It is all the same; that is why I say, ‘He destroys both the blameless and the wicked.’
"It is all one; therefore I say, ‘He destroys the guiltless and the wicked.’
Innocent or wicked, it is all the same to him. That is why I say, ‘He destroys both the blameless and the wicked.’
Since either way it ends up the same, I can only conclude that God destroys the good right along with the bad.
It is all the same to me; so I say, He puts an end to the sinner and to him who has done no wrong together.
It is all one; therefore I say, he destroys both the blameless and the wicked.
It is all one thing ; Therefore I say, ‘He destroys the blameless and the wicked.’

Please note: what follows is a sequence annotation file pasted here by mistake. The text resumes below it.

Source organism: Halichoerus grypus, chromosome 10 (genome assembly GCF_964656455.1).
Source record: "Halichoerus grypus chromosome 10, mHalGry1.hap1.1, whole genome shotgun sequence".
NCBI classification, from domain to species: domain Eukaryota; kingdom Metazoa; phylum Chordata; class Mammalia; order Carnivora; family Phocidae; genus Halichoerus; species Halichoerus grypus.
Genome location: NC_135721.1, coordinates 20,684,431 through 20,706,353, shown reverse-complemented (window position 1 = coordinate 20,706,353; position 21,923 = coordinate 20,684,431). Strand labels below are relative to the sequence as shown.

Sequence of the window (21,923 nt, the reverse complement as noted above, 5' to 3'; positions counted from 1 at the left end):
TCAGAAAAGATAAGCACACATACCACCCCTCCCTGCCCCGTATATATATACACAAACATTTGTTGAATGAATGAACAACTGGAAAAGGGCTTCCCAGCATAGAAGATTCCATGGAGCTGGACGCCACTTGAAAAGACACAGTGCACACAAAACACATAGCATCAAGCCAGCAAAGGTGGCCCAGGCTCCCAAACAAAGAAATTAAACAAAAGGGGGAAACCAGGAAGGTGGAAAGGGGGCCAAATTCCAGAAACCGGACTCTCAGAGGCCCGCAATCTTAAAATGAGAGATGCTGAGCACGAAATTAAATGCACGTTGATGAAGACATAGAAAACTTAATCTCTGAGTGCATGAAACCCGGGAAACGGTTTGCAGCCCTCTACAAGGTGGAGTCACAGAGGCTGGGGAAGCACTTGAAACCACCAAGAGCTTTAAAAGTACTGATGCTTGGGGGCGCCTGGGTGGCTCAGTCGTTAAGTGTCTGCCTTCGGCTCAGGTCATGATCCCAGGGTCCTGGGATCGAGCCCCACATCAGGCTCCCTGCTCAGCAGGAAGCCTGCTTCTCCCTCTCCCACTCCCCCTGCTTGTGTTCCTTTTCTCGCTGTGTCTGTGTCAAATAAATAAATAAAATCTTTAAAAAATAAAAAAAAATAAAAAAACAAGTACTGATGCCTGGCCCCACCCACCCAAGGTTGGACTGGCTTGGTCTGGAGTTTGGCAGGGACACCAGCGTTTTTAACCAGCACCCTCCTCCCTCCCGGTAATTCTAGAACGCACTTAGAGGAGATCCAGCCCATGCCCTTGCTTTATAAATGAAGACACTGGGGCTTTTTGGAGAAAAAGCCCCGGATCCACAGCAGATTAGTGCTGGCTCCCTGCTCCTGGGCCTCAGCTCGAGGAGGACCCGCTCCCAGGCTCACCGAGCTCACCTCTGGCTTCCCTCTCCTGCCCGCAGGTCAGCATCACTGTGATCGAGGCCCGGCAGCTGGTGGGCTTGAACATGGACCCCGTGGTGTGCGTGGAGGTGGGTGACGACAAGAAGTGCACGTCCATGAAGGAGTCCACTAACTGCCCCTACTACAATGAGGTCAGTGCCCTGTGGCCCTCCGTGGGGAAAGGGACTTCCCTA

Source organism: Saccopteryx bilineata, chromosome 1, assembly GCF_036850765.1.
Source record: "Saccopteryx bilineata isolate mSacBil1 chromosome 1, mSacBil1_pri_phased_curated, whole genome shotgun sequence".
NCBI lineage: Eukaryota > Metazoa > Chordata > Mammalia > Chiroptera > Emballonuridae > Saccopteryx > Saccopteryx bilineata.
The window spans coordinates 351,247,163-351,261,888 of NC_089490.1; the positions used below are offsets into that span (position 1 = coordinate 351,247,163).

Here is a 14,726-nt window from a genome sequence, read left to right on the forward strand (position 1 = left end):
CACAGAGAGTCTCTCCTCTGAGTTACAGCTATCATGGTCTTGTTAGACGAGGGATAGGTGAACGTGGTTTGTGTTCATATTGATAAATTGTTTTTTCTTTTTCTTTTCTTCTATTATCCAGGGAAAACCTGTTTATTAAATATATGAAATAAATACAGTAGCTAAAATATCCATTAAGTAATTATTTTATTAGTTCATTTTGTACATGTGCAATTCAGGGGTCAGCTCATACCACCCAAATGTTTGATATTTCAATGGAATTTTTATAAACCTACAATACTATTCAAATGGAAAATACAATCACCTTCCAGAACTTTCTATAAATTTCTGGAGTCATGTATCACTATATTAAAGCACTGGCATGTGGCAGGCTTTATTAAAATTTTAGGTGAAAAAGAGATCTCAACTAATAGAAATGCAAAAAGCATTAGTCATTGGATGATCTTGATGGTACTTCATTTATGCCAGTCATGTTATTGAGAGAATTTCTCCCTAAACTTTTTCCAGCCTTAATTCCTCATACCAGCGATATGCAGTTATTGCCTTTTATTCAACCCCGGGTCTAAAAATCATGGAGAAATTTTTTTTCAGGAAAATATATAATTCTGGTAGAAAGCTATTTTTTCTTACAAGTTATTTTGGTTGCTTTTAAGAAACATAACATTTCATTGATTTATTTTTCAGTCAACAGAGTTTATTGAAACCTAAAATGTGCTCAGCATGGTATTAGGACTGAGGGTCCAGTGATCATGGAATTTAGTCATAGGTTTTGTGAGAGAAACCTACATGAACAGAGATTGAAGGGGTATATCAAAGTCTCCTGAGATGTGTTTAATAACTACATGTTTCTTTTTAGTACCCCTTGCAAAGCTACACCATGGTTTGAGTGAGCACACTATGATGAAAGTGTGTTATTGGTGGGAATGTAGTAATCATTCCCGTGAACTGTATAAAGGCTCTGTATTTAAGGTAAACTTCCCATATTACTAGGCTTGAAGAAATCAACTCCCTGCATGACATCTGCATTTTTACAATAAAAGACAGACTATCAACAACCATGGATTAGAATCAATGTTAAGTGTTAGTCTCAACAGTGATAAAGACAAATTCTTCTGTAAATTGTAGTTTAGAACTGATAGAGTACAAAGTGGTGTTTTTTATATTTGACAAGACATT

|NET © [draft] ITL|
|NET © Notes||
1 tc The LXX omits the phrase “It is all one.” Modern scholars either omit it or transpose it for clarity.
sn The expression “it is one” means that God’s dealings with people is undiscriminating. The number “one” could also be taken to mean “the same” – “it is all the same.” The implication is that it does not matter if Job is good or evil, if he lives or dies. This is the conclusion of the preceding section.
2 tn The relationships of these clauses is in some question. Some think that the poet has inverted the first two, and so they should read, “That is why I have said: ‘It is all one.’” Others would take the third clause to be what was said.